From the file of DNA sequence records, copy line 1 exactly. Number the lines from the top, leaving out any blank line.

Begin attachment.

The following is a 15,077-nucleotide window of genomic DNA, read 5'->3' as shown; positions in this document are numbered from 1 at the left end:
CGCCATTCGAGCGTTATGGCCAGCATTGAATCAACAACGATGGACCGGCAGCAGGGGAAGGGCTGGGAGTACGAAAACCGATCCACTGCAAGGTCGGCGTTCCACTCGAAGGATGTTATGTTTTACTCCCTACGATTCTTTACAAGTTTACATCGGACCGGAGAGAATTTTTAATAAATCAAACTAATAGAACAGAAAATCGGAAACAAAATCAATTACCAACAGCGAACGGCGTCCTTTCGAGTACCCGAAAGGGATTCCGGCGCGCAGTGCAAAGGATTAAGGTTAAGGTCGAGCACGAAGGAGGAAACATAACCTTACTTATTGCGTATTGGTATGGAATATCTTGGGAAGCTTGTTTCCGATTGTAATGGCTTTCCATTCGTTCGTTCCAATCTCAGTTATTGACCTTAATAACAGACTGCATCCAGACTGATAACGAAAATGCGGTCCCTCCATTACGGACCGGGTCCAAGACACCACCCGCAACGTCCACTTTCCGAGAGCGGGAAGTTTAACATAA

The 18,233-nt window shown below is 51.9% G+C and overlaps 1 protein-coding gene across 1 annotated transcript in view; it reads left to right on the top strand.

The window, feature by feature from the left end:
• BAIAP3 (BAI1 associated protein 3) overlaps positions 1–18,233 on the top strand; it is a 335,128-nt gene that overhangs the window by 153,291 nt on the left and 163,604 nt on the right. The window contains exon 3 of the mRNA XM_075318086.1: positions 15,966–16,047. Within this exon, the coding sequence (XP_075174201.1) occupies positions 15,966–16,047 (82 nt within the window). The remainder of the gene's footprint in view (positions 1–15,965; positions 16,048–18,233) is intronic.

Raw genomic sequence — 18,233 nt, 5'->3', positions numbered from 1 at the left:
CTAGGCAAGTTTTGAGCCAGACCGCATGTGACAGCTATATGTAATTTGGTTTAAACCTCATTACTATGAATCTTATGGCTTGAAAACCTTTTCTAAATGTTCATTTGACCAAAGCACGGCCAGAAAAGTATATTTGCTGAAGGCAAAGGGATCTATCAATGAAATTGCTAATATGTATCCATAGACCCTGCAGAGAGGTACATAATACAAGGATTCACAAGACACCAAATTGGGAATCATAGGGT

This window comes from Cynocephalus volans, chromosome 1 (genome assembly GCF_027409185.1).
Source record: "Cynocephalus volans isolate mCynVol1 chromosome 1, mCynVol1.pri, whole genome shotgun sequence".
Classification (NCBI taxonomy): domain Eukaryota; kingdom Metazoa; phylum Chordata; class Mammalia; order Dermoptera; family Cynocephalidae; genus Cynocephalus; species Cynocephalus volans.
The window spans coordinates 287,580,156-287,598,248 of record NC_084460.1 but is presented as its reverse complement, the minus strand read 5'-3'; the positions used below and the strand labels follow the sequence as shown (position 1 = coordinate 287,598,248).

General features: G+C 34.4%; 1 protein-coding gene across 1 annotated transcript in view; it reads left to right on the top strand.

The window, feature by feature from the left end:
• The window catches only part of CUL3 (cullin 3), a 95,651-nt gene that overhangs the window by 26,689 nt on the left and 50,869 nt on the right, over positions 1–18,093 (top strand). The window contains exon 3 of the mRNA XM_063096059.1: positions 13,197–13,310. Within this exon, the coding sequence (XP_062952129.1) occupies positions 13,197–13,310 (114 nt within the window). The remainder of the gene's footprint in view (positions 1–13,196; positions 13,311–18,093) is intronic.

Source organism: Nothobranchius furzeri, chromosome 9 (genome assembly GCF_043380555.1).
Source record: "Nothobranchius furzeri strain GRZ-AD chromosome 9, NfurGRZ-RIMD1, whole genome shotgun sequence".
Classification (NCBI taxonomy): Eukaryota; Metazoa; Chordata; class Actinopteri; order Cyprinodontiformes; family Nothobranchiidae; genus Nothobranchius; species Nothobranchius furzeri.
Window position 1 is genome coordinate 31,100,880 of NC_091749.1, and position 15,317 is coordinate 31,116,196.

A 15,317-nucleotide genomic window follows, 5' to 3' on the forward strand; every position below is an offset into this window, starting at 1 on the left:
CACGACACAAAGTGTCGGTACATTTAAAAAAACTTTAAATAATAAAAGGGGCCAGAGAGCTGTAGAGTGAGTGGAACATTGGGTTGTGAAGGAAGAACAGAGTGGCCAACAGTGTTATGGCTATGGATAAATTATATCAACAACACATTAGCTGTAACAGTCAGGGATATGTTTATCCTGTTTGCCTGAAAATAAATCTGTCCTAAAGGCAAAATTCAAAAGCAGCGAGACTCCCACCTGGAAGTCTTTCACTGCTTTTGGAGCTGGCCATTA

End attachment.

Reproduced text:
The following is a 15,077-nucleotide window of genomic DNA, read 5'->3' as shown; positions in this document are numbered from 1 at the left end: